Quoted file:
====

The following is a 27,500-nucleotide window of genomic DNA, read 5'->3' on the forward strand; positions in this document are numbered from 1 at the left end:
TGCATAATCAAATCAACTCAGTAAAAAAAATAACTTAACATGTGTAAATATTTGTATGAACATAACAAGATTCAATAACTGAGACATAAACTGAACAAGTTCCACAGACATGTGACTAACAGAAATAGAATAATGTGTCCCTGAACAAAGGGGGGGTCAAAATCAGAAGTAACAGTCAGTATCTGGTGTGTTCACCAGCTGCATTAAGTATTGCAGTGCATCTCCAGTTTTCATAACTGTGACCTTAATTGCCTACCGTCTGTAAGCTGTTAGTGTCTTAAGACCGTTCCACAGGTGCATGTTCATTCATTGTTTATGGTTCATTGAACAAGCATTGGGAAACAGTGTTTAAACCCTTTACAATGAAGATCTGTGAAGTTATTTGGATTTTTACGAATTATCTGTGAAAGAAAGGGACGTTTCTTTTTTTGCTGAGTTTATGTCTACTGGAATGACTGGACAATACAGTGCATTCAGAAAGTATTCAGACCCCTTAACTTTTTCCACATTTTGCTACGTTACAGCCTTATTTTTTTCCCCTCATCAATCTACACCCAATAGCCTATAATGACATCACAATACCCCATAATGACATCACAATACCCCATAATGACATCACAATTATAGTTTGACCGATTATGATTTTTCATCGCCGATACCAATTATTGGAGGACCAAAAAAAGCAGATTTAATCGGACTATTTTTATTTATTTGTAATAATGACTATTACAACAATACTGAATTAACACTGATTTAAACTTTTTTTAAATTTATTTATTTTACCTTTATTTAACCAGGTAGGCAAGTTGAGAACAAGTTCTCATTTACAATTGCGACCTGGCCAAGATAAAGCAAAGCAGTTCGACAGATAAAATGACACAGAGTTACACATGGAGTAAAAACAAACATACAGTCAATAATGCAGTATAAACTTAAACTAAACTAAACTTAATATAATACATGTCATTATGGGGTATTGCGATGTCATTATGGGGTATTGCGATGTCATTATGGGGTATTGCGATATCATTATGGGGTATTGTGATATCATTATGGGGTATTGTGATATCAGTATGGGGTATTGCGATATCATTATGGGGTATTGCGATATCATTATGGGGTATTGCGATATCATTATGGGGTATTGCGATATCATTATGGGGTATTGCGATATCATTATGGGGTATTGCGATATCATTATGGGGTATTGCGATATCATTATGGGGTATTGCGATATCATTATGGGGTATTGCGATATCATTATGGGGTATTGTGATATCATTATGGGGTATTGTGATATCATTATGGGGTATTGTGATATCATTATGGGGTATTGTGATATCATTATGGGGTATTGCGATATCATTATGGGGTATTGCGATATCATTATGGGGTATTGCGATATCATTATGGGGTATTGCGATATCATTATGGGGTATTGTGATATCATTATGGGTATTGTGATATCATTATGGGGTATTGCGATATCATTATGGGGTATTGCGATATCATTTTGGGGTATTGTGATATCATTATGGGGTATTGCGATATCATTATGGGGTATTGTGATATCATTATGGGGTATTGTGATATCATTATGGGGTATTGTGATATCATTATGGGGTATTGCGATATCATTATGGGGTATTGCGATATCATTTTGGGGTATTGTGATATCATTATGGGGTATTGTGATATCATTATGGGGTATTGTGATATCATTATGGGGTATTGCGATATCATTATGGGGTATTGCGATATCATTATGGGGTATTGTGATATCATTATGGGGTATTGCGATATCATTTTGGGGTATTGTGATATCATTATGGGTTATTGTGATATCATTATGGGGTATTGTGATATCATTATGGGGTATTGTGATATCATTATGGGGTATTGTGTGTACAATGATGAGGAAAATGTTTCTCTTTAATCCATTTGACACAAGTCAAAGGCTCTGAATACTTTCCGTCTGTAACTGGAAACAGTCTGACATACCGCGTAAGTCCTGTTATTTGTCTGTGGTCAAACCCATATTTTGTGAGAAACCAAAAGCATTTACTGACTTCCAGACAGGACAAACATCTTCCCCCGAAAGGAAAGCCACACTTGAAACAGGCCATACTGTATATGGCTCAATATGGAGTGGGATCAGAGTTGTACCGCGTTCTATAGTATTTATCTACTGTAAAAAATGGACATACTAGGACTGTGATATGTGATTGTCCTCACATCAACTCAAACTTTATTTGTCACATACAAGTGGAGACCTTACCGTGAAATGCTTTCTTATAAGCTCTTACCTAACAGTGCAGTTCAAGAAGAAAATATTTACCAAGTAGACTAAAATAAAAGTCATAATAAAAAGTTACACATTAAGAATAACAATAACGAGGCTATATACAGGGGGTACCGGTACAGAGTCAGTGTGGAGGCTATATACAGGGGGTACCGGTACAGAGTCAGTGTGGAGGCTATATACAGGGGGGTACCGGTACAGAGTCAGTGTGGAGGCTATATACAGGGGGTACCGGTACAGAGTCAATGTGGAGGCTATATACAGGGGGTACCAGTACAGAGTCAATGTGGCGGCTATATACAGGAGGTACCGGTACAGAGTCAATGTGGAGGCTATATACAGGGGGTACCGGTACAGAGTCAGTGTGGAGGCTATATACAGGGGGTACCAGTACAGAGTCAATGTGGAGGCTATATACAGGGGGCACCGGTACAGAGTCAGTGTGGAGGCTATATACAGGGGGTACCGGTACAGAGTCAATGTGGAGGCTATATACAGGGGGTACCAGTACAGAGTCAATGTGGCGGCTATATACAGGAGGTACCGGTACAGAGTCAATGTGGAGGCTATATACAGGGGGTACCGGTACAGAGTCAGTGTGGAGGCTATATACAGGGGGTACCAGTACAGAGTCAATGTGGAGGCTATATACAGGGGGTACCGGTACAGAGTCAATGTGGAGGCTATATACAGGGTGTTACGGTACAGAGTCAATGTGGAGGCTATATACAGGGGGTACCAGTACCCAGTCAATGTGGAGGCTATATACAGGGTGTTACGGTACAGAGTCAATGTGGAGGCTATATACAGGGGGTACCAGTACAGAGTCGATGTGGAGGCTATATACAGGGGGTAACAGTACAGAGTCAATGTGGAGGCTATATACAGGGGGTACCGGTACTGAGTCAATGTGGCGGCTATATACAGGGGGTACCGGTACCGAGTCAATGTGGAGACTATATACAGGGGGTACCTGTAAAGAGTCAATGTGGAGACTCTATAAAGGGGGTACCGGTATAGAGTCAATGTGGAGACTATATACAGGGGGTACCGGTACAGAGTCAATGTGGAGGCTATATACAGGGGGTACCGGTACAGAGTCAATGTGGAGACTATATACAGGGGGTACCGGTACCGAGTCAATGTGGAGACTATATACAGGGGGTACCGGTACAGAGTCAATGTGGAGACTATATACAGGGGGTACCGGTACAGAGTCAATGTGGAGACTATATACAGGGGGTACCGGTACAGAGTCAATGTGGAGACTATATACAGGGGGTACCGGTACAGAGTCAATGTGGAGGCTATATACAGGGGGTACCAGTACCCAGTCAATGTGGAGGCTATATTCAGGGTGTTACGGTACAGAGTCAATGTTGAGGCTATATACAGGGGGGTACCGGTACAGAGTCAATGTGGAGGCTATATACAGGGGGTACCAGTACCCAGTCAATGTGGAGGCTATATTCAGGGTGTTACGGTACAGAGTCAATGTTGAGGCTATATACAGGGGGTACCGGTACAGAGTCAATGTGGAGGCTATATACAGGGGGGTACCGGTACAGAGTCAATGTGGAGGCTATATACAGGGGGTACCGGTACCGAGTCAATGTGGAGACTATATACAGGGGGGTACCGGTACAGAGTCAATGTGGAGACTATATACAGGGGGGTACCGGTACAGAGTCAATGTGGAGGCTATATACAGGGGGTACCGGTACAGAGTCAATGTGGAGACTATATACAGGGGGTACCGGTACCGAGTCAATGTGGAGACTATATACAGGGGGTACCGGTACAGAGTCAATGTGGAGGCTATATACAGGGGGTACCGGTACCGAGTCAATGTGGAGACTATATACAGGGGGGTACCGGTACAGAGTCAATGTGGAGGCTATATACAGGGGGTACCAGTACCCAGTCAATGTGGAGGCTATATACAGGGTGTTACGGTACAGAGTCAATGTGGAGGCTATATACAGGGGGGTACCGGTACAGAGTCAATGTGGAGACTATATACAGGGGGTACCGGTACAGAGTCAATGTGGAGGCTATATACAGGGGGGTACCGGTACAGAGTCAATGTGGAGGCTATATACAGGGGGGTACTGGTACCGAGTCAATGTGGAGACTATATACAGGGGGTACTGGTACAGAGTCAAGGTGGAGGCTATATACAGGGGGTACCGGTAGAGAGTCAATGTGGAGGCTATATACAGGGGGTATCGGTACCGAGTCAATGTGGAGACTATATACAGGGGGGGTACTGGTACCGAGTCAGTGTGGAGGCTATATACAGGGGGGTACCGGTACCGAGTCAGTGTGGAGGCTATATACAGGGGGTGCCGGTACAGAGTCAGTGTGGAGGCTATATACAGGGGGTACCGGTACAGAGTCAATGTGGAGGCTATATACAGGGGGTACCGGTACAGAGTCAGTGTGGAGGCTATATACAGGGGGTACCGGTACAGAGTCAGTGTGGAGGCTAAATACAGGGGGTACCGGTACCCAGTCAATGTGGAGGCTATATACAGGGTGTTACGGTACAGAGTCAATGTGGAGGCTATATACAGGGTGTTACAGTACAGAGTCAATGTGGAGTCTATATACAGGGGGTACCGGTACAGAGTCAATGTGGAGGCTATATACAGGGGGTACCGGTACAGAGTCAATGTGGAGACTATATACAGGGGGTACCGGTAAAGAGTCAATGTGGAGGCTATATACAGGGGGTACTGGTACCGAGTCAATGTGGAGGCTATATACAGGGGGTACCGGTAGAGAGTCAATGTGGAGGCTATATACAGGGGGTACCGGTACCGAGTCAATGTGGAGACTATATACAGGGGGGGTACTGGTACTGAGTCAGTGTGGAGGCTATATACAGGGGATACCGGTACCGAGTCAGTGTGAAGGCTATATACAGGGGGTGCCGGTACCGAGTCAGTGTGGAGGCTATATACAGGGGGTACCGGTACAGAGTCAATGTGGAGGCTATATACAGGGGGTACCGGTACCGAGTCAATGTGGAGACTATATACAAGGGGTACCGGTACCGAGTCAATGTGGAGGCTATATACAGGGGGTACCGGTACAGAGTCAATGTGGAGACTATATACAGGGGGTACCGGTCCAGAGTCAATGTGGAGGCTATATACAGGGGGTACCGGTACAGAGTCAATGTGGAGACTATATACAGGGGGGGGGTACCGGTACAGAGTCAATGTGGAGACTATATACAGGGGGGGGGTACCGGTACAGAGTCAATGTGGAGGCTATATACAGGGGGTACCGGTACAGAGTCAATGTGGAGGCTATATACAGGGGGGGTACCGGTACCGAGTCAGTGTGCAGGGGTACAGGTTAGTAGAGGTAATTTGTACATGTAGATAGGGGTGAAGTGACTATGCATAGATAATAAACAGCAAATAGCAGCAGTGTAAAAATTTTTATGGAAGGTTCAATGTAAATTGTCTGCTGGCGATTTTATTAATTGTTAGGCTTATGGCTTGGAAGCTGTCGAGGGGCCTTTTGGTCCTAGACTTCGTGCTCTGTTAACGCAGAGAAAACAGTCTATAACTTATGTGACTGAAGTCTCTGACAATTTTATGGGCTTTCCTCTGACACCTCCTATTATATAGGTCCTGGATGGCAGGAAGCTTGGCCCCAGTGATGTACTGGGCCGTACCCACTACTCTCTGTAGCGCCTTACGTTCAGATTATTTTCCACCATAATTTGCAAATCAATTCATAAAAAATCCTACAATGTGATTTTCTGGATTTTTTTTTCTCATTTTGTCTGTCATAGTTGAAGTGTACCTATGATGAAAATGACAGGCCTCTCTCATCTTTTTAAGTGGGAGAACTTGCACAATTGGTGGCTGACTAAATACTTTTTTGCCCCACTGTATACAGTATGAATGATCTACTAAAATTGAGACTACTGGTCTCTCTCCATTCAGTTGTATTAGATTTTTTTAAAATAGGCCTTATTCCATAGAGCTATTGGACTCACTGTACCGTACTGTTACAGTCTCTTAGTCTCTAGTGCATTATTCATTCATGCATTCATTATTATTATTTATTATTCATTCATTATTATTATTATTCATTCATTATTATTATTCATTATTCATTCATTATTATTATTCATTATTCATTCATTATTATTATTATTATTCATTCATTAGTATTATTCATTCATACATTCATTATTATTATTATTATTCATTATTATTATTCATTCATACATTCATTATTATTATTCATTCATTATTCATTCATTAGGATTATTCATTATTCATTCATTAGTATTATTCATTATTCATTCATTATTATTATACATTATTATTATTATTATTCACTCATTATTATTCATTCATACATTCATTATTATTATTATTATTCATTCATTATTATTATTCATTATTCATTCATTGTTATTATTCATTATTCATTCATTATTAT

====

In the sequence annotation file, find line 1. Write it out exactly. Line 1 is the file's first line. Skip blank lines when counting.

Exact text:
The following is a 27,500-nucleotide window of genomic DNA, read 5'->3' on the forward strand; positions in this document are numbered from 1 at the left end: